The price is, of course, an important factor in any camera decision. The listed launch prices provide an indication of the market segment that the manufacturer of the cameras have been targeting. The X100V was launched at a lower price than the R-D1, despite having a lens built in. Normally, street prices remain initially close to the MSRP, but after a couple of months, the first discounts appear. Later in the product cycle and, in particular, when the replacement model is about to appear, further discounting and stock clearance sales often push the camera price considerably down.

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Sensor comparison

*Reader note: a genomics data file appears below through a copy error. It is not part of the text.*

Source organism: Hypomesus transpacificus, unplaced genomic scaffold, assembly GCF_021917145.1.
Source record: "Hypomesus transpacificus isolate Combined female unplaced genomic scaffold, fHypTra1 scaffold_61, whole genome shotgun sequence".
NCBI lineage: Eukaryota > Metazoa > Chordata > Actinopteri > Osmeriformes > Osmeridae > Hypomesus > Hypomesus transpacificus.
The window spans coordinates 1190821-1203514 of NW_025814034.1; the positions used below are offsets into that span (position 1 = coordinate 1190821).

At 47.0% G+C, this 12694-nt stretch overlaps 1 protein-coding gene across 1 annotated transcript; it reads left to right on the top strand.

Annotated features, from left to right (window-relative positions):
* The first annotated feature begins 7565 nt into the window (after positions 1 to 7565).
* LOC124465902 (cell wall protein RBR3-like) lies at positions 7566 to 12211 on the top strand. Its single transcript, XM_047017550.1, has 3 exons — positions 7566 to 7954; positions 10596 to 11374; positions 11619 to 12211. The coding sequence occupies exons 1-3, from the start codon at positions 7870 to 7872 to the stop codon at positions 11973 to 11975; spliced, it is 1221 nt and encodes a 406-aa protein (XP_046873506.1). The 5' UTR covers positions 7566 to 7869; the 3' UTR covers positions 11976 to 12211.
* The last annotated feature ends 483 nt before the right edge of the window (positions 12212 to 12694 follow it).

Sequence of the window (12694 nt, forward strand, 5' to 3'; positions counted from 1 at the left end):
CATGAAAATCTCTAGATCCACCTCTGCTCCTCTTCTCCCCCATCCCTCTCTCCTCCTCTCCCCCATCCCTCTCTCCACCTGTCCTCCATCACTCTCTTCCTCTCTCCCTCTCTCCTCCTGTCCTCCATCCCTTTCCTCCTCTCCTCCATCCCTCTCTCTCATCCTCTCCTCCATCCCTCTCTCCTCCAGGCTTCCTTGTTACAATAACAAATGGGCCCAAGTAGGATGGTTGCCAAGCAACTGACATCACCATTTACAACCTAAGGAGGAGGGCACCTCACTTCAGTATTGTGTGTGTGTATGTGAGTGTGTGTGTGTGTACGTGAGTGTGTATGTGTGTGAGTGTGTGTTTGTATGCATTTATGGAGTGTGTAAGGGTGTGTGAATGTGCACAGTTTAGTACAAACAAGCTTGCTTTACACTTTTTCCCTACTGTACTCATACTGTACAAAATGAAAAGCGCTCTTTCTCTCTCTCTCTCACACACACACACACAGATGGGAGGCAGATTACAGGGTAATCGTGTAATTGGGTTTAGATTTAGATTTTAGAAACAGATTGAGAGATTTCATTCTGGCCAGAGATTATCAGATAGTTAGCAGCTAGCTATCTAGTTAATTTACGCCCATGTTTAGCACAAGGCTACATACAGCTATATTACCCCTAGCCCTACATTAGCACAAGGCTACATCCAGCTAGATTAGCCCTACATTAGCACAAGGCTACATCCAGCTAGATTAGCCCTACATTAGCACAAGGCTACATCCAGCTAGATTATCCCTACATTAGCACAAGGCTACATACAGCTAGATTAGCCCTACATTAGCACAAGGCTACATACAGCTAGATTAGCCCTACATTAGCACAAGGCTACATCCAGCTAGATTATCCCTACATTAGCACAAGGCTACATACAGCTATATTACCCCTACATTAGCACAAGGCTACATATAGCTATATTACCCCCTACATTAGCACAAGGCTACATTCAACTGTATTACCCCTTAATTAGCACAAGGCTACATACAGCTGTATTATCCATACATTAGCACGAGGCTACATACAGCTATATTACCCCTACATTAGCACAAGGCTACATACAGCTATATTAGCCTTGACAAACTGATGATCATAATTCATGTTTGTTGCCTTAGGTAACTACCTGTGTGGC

The size of the sensor inside a digital camera is one of the key determinants of image quality. A large sensor will tend to have larger individual pixels that provide better low-light sensitivity, wider dynamic range, and richer color-depth than smaller pixel-units in a sensor of the same technological generation. Further, a large sensor camera will give the photographer additional creative options when using shallow depth-of-field to isolate a subject from its background. On the downside, larger sensors tend to be more expensive and lead to bigger and heavier cameras and lenses.

Both cameras under consideration feature an APS-C sensor, but their sensors differ slightly in size. The sensor area in the X100V is 1 percent smaller. They nevertheless have the same format factor of 1.5. Both cameras have a native aspect ratio (sensor width to sensor height) of 3:2.

Epson R-D1 and Fujifilm X100V sensor measures